At the October board meeting the Boston Planning and Development Agency (BPDA) board approved changes made to the previously BPDA approved project at 154 Terrace St.
Located between the Jackson Square and Roxbury Crossing MBTA stations, the development at 154 Terrace Street will create 66 new homeownership units. The project will contribute $1.29 million towards affordable housing through the City’s Inclusionary Development Policy (IDP), $112,500 towards the City’s Mission Hill Transportation Planning project, and build a new pocket park along Terrace Street.
The project, located on a vacant and underutilized site at 154 Terrace Street in Boston’s Mission Hill neighborhood adjacent to the AMTRAK Mainline and MBTA Orange Line tracks, was first approved in January 2020.
However, developer Pickle-Ditson Phase II LP filed a Notice of Project Change (NPC) with the BPDA in June 2021. This was the third NPC Pickle-Ditson filed in connection with the project since the community and BPDA process began back in 2006.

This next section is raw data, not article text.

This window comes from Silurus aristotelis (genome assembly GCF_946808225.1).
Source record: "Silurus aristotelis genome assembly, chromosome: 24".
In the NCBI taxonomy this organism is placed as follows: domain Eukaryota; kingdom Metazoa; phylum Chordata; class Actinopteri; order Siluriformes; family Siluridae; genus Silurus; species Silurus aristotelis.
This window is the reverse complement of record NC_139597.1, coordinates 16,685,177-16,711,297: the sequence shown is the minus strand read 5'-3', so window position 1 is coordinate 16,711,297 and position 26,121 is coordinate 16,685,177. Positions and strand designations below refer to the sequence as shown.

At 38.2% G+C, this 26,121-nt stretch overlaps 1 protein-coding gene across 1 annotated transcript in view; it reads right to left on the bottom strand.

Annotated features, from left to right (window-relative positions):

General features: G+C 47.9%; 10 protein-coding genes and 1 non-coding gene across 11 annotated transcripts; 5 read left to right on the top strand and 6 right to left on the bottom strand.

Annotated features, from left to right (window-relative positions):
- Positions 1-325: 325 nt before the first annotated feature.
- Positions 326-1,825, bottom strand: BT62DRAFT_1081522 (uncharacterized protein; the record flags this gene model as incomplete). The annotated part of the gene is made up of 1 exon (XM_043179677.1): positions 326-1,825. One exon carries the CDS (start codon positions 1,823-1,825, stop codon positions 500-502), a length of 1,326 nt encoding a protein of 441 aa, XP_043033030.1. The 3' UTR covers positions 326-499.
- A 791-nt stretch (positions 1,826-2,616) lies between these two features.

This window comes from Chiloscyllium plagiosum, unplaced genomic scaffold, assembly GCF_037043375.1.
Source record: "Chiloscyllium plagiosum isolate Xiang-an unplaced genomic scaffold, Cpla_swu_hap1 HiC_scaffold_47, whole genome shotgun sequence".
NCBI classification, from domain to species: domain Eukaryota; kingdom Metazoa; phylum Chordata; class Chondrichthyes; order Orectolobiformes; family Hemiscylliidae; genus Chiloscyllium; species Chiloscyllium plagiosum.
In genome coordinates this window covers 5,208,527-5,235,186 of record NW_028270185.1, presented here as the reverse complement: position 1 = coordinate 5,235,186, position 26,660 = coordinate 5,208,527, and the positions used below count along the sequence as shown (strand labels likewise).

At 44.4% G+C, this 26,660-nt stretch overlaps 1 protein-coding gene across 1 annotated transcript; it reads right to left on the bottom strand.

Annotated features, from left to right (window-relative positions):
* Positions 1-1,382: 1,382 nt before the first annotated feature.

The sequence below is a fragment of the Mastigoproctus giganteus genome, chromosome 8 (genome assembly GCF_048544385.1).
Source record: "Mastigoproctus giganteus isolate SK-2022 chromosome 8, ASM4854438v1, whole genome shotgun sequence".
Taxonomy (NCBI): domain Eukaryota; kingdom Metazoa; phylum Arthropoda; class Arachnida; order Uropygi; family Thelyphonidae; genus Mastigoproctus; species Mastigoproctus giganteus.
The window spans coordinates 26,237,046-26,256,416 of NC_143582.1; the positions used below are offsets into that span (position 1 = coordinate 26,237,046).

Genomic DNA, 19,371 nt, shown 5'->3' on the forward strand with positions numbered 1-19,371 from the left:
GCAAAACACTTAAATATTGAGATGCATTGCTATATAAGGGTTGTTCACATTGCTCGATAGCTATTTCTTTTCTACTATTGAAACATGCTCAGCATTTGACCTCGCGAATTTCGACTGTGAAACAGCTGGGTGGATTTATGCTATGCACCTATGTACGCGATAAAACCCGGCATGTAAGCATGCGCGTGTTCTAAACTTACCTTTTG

“Since the January 16, 2020 BPDA Board approval of the previous iteration of the project we redesigned several aspects of the building based on additional community input and unforeseen events that resulted in global transformative change to the way people live,” wrote Pickle-Ditson in their NPC filing. “Specifically, the (latest) NPC now contains 18 two-bedroom units, 13 more than the (previous proposal) and the (project) is now pulled back approximately 30 feet from the adjacent and already constructed Phase I of the Project. This generous setback improves the pedestrian experience along Terrace Street by creating a break in the street wall and adding a pocket park in between the two buildings. The setback also preserves the views of the Phase I Project. The proposed pocket park screens the transformers from the street which improves the street experience.”
The redesign also provides a six foot sidewalk along Terrace Street with a more pronounced recess at the main entry accentuated by a canopy. By removing a utility pole, and with the creation of the pocket park adjacent to an existing fire hydrant, the new sidewalk increases accessible access down Terrace Street.
“Furthermore, the first and second floors of the seven-story building are comparable to the six foot sidewalk creating a comfortable street wall for the pedestrian experience,” the filing continued. “The façade is populated with vertical ornament to complement the verticality of the adjacent historic building while horizontal features accentuate a strong base and top to complement its historic neighborhood.”